I know exactly what you've just been through. The one patient who sticks most clearly in my mind was a homeless gentleman we went to in London – the horrific stories he told of his life made it perfectly clear to me why he so desperately wanted to end it all. Eventually he walked off towards the railway – it was in the middle of a major event, so there was nothing we could do for him aside from a kind word and a cup of tea. I think that poor man's words will haunt me for ever.
Just Words……. by the sounds of your account, they are totally the opposite to that. I have only ever been to three “proper” suicide attempts. Two of which had been successful the other left me thinking, like I assume you are, for days as to why and how some people just seem to fall through the system (whether that be through their own choice or not) that is meant to be there to help them. We need to be able to do more for these people, but unfortunately some of them only ever appear on our radar when its either too late or just too far gone down the line. I have no suggestions as to how we can fix the problem, I just hope that somewhere someone who is contemplating taking their own life reads this and realises that sometimes it isn't the only option available. I also hope that those out there who use this option as a cry for help realise that we can be of assistance to them (and indeed the police) before it gets to the stage where they may cause unrepairable harm to themselves, and of course those people who do care for them (even if they are not showing it at the time)Or maybe I am just being naive.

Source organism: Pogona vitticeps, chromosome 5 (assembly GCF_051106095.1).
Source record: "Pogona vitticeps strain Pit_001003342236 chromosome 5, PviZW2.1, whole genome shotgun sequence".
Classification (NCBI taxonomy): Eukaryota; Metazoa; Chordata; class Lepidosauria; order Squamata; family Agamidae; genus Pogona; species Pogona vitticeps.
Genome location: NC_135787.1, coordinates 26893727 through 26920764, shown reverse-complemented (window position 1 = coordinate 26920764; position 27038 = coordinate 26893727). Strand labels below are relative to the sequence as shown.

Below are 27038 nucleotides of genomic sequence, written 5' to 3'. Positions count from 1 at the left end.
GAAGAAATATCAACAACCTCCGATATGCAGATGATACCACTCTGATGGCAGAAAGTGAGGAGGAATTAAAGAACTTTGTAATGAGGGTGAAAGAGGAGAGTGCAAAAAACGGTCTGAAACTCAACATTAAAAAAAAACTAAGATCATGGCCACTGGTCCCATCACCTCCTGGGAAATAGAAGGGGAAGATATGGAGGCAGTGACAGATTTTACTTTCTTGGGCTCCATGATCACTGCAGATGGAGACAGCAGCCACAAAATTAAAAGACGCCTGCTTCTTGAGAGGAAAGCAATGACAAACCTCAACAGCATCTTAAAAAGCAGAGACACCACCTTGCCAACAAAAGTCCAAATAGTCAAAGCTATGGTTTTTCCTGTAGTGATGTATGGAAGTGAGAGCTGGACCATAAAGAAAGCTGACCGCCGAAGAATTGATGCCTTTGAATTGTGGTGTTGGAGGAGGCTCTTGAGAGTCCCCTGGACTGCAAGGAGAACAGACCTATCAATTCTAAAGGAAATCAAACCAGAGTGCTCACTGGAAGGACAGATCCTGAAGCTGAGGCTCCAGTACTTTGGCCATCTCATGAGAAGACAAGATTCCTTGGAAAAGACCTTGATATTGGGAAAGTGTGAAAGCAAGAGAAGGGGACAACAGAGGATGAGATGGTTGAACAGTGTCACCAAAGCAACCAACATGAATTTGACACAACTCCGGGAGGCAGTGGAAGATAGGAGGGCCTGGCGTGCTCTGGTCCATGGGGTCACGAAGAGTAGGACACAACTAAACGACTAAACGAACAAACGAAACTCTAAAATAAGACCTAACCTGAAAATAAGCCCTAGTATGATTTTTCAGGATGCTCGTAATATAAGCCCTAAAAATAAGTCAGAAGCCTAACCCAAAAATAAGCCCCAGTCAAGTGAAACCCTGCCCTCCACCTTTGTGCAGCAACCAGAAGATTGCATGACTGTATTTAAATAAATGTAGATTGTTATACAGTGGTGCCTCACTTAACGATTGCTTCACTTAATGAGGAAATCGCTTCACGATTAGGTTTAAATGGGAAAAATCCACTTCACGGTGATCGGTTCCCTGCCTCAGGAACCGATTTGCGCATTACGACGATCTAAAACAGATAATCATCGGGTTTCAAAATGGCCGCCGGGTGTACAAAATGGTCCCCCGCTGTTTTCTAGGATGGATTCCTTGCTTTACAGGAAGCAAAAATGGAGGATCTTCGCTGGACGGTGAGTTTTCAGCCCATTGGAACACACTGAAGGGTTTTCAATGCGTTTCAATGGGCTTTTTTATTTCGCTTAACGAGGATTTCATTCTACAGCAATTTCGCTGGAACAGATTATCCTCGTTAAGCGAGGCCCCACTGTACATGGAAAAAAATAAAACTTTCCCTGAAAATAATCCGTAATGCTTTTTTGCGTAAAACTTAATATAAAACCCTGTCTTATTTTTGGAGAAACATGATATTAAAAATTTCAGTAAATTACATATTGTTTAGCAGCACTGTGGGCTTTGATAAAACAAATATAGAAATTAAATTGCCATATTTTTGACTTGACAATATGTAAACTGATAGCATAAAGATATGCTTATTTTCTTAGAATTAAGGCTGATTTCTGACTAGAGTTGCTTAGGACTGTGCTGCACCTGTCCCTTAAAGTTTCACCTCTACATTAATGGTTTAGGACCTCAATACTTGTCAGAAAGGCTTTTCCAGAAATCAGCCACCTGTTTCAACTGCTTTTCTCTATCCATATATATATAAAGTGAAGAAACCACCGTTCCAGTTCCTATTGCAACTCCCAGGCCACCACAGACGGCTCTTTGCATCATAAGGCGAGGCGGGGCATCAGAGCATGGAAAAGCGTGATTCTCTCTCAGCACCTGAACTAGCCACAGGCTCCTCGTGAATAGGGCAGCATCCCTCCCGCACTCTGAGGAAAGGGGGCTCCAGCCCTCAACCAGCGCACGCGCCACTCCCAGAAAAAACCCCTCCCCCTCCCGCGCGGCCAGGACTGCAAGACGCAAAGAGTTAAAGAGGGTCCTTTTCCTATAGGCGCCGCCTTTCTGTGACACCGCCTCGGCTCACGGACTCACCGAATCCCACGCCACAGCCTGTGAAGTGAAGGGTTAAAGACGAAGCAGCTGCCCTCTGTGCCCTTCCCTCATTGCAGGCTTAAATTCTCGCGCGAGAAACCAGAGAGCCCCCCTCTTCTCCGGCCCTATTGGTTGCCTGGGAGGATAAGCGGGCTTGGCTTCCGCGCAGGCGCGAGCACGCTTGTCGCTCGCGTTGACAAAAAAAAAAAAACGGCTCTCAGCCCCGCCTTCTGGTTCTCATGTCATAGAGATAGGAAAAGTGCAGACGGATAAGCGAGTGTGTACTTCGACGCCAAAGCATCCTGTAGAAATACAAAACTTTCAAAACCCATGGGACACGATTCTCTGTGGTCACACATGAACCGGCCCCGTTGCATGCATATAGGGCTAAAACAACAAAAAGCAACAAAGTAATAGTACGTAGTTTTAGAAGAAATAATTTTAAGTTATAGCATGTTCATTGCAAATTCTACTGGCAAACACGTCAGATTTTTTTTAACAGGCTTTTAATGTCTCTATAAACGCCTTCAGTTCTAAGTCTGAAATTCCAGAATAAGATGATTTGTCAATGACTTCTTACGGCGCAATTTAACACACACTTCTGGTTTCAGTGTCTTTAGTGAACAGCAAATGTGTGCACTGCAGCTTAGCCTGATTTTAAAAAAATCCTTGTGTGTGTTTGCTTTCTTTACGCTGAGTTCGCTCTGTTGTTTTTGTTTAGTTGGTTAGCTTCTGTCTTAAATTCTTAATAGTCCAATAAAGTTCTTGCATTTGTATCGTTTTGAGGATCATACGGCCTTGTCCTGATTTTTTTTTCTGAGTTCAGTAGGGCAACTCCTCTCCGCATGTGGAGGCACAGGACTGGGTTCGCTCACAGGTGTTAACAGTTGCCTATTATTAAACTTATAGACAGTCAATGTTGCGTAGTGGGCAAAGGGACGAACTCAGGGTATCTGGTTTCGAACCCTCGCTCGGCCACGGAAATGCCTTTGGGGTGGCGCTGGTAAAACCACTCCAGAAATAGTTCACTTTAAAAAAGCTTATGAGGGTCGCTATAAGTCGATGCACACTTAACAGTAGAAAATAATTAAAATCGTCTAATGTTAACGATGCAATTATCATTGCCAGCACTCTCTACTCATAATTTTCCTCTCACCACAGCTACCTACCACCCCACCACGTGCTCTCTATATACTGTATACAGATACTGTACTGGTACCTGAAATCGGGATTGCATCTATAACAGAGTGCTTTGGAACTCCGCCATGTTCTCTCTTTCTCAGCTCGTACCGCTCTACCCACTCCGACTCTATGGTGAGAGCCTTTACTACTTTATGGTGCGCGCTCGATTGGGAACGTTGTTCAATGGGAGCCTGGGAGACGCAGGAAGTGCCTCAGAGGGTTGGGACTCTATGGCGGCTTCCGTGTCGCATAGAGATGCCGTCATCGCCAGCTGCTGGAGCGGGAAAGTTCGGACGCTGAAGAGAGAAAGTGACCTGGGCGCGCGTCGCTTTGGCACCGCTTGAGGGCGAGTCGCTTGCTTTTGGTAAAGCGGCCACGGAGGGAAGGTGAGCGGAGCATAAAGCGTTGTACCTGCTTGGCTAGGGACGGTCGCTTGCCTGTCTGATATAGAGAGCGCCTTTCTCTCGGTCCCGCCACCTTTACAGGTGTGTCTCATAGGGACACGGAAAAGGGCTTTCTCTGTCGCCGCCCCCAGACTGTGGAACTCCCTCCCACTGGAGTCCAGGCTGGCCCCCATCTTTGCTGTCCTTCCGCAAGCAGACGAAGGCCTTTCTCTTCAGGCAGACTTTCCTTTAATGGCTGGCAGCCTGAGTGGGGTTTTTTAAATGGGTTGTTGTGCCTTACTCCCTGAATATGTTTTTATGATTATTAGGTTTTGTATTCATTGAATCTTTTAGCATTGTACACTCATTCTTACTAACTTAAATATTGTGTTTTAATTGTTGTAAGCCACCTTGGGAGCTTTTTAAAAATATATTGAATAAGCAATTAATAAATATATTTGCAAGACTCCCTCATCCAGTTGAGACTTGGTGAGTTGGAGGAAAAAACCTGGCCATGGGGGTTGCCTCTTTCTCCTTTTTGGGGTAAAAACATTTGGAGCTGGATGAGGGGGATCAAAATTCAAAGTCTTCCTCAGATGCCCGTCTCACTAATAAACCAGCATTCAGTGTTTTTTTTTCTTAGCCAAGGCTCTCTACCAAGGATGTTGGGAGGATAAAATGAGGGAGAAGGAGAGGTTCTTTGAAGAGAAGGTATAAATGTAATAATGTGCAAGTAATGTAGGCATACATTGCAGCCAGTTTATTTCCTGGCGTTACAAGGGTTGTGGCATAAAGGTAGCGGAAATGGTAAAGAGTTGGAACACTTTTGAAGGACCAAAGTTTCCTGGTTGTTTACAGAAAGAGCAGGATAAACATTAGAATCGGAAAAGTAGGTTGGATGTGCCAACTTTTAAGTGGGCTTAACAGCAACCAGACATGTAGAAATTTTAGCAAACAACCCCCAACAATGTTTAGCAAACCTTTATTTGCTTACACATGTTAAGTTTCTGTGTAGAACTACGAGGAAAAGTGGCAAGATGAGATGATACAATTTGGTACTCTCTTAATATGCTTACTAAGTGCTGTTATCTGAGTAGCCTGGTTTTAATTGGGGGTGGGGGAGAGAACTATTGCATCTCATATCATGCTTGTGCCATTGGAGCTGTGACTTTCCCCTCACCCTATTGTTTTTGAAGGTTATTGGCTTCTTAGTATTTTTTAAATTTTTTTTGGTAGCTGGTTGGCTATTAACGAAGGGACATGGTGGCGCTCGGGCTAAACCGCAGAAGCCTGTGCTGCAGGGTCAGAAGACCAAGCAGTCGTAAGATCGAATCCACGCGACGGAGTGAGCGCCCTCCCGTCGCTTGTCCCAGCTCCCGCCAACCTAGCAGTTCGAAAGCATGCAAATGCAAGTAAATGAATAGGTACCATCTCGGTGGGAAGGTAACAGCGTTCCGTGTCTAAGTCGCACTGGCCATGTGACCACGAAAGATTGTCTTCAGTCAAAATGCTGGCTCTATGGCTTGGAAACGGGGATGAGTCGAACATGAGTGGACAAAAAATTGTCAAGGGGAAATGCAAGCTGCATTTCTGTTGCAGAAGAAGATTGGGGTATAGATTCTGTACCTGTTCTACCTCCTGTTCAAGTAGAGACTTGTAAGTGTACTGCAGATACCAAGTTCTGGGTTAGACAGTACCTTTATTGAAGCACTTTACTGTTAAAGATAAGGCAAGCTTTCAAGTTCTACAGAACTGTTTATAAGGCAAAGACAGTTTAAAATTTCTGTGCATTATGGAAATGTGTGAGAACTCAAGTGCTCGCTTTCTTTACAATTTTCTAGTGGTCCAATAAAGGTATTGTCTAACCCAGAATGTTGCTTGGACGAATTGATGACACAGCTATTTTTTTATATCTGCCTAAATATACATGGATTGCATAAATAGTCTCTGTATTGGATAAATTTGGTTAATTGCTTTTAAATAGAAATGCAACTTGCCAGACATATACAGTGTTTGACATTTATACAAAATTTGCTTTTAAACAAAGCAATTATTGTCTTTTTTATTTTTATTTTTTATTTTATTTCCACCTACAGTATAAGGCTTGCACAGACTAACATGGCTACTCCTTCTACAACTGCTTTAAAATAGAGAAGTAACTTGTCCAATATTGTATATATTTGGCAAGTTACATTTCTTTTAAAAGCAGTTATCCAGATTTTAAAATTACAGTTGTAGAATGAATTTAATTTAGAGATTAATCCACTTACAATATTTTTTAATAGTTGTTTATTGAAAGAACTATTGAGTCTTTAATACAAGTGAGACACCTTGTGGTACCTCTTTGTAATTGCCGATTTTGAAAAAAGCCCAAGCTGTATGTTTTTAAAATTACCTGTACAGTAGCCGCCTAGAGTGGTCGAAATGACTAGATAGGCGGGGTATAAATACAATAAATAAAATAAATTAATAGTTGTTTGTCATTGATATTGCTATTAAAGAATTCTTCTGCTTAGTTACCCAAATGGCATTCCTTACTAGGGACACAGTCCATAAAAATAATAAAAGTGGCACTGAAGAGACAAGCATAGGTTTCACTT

In my experience in nursing, like you say some are cries for help, some are proper attempts to end a painful (in thier opinion) life.I've specialed many suicide watch patients when I was a nurse. I will add this, what they say can and does stay with you, but, I've seen the flip side, when a patient has recovered and thanks you for helping them. I know EMT's don't see this side as its the wards, but just imagine the person getting better and being grateful for the help they got at a dark time in thier lives
I really hope he gets the help he needs, and not treated a statistic.I to have been close to this, but always thought of other first. This guy by the sounds of it does not have that opportunity.
Nothing more I can say.
I know as a fellow NHS worker how hard it is not to take your work home with you.